Thursday, June 3, 2010

Bare Bones Job Description

Let me give you a little background on what my job entails -

I work in a high crime rate city. We take everything in from Noise Ordinance violations to Murder and everything in between. Because we are a Municipal facility, anything that is classified as a felony charge is transported out to their respective County (we are split between two seperate counties) and tried in District Court. We also take out of jurisdiction warrants and arrange extradition.

When an inmate is brought into the facility, it is my responsibility to pat them down, inventory their property, change them into proper attire (ie jumpsuit) if necessary, complete a strip search if they are being charged with something drug related, complete an intake medical with the nursing staff, put them into the holding area, and classify them for housing. This is just the intake process.

From that point they sit in the holding area until they can be "processed". Processing is getting a set of fingerprints, their mugshots, and giving them a phone call if desired. Depending on work load and their level of cooperation, this process can take anywhere from 1 hour to 12 hours. The priority is intake, getting the prisoners signed out from the patrol officers so they can get back out on the streets. Processing is a low priority - once they are booked in and in holding, they can and will sit there for awhile if we are busy. My main focus is to get intakes done so the patrol officers can be out on the street serving their communities. Yes an officer's job is to arrest people, but he can't do that very well if he spends six hours at the jail with one prisoner. We strive to get them in and get them out.

Now once a prisoner is processed they are taken to the housing unit. My facility is a complete 24 hour a day lock down. We are a short term pre-trial holding facility, and thus we have no rec yard, library, etc. The inmates are only being held until they go to court, which we must present them to a judge within 72 hours if it is a new charge within our jurisdictions. So since we are a complete lock down facility, our inmates our housed one or two to a cell, dependant on their classifications. Once they arrive in the housing unit, they are issued a blanket, a cup, and a mattress. You would be amazed at how many people are shocked there are no pillows or sheets. I find it funny that a lot of inmates believe they have come to stay at a four star hilton and not a jail. I always tell them - "It is jail; it is meant to be unpleasant and uncomfortable to deter you from coming back." There are very few things I am required by law to provide - shelter, food, and medical care. By law that is the bare minimum I have to provide. We do provide more than that, but people don't seem to realize that it could be a lot worse, and we would be legally justified in doing so.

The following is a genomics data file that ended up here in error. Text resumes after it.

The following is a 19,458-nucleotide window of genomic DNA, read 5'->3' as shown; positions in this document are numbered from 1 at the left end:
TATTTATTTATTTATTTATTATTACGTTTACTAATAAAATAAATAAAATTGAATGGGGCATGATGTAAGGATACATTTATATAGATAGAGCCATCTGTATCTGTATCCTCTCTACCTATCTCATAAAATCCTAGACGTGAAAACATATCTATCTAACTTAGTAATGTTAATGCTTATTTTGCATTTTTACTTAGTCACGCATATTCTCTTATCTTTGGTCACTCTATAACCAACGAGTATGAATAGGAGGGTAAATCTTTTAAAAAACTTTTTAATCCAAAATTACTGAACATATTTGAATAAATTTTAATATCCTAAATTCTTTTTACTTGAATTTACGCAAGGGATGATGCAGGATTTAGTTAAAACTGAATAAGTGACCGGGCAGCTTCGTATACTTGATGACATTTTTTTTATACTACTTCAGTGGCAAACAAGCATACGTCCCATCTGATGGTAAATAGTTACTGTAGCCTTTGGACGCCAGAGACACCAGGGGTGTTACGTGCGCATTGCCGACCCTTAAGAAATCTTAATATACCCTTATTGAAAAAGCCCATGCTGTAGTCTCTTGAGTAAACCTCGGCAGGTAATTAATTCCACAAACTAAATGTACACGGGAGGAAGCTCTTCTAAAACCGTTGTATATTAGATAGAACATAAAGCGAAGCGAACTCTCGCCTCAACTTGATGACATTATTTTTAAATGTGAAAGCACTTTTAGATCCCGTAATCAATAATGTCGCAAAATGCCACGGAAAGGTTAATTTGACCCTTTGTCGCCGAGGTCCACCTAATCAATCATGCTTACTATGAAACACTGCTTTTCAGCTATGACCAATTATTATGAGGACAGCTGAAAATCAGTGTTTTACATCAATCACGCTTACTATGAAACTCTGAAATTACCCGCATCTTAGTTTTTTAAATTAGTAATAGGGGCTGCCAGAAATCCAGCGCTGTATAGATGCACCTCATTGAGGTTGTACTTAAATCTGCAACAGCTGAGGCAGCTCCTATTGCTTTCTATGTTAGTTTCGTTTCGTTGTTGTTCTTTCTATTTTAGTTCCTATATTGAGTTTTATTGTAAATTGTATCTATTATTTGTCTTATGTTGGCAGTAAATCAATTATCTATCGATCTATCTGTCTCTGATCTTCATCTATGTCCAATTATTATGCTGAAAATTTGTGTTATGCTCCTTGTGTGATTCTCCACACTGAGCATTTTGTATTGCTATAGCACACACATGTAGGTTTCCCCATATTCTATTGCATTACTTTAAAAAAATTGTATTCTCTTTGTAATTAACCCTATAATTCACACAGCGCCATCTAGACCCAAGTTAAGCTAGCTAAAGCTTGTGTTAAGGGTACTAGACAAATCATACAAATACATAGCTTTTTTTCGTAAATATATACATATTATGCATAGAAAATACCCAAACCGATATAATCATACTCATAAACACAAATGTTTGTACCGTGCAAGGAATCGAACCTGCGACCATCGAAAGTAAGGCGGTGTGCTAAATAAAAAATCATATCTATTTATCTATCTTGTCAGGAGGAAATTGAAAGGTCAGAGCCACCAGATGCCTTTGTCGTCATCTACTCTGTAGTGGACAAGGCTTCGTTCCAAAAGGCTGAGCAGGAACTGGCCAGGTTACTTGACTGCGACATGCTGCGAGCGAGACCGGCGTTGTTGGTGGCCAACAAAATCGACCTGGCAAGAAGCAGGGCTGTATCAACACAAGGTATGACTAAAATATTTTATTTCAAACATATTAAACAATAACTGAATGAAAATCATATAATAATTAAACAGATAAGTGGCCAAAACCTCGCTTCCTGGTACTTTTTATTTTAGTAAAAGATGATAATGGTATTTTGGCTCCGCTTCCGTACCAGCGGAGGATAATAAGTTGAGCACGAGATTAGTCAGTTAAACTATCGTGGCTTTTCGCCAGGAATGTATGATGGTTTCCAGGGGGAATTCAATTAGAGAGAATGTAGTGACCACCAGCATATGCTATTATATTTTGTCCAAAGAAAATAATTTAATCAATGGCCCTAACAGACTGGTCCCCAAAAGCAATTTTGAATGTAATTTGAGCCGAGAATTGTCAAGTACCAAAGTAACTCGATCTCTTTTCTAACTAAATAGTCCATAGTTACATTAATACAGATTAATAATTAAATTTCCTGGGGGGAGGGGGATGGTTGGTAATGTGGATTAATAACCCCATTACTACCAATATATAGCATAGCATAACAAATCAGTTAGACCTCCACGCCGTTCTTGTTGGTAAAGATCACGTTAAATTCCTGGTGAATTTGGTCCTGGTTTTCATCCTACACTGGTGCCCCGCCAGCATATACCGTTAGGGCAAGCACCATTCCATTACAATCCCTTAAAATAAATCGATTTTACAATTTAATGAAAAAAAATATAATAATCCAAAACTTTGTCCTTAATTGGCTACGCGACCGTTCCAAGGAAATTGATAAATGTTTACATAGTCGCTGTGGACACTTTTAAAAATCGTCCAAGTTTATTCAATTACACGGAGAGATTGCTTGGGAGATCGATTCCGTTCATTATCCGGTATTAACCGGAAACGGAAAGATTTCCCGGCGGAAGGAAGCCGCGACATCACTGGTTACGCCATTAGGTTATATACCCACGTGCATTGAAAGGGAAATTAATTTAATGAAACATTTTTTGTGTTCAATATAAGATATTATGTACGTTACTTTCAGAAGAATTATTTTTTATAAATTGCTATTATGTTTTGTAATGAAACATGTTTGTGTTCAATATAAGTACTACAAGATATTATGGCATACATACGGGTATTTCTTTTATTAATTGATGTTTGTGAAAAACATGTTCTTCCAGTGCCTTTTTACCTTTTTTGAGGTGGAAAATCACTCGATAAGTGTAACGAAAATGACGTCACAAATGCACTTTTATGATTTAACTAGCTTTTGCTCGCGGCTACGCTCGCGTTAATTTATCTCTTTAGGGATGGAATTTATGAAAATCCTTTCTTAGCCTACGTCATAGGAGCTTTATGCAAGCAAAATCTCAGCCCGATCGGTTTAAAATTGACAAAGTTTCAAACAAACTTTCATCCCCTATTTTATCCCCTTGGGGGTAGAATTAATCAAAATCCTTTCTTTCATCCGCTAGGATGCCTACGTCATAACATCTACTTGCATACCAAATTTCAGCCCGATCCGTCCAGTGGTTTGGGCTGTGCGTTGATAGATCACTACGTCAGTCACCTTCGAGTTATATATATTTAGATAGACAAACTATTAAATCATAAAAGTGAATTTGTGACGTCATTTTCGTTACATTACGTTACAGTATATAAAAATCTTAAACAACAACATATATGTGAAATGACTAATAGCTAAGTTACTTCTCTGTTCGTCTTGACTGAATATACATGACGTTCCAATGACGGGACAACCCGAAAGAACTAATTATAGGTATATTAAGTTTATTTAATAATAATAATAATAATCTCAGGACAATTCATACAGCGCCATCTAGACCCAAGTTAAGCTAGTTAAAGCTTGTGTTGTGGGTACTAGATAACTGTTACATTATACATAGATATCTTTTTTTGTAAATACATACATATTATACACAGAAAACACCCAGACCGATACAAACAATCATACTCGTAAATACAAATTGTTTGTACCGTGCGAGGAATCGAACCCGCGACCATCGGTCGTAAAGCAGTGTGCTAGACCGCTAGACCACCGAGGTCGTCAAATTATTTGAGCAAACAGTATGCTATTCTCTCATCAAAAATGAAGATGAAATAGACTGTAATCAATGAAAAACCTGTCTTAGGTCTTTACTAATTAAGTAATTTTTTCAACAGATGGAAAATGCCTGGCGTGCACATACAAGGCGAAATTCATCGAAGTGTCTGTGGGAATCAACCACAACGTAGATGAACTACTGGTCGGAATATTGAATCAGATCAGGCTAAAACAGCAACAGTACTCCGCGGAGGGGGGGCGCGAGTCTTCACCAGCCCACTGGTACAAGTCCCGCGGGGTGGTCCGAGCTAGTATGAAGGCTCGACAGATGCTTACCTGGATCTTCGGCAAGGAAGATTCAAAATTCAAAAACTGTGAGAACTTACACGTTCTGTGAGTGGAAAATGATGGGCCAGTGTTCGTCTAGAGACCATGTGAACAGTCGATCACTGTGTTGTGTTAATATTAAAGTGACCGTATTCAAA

Once they are in the Housing unit, they are held until they go to Municipal court (next day), are transported to their respective County, or are transferred to a different jurisdiction. Again, this all has to be done within 72 hours, so we have a high turn over rate. The only variation is if someone posts a bond - then they are released with a future court date, and if they fail to appear a bench warrant is issued and they end up right back in the same place.

Now in a lot of bigger agencies, there are a LOT more staffing and an officer is assigned to a specific section - booking, transport, medical, etc. Where I am at, we do it all - from step A to step Z. A lot of officers are surprised to hear this and can't believe it. It is not unusual for me to book someone in, process them, and then transport them to court the next day. Because of that, we are able to build a short time rapport with the inmates, but again they are gone within three days. I actually prefer it that way, as I prefer not to get involved in the inmates' lives. I have a job to do and that does not include getting personal with the inmates. Don't get wrong, I will be polite and professional, but there is a solid "Do Not Cross" line there, and I firmly obey that. I know what my job is, I do it very well, and I will never do anything to jeopardize that.

So that is a pretty basic overview of what my job is. As I post more I am sure it will begin to make more sense. If you all have any questions, please feel free to ask. It is hard to fully express the ins and outs of my job duties in one little post, but hopefully this will give a general idea.

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